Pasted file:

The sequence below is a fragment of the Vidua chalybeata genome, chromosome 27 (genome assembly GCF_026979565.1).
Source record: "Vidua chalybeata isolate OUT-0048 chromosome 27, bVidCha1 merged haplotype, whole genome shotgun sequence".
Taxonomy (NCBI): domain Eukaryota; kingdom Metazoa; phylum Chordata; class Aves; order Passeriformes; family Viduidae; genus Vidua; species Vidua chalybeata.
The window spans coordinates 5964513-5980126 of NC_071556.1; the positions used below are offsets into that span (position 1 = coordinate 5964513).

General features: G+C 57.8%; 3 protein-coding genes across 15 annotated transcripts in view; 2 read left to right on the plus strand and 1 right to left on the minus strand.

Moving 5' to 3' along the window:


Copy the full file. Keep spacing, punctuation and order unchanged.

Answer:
The sequence below is a fragment of the Vidua chalybeata genome, chromosome 27 (genome assembly GCF_026979565.1).
Source record: "Vidua chalybeata isolate OUT-0048 chromosome 27, bVidCha1 merged haplotype, whole genome shotgun sequence".
Taxonomy (NCBI): domain Eukaryota; kingdom Metazoa; phylum Chordata; class Aves; order Passeriformes; family Viduidae; genus Vidua; species Vidua chalybeata.
The window spans coordinates 5964513-5980126 of NC_071556.1; the positions used below are offsets into that span (position 1 = coordinate 5964513).

General features: G+C 57.8%; 3 protein-coding genes across 15 annotated transcripts in view; 2 read left to right on the plus strand and 1 right to left on the minus strand.

Moving 5' to 3' along the window: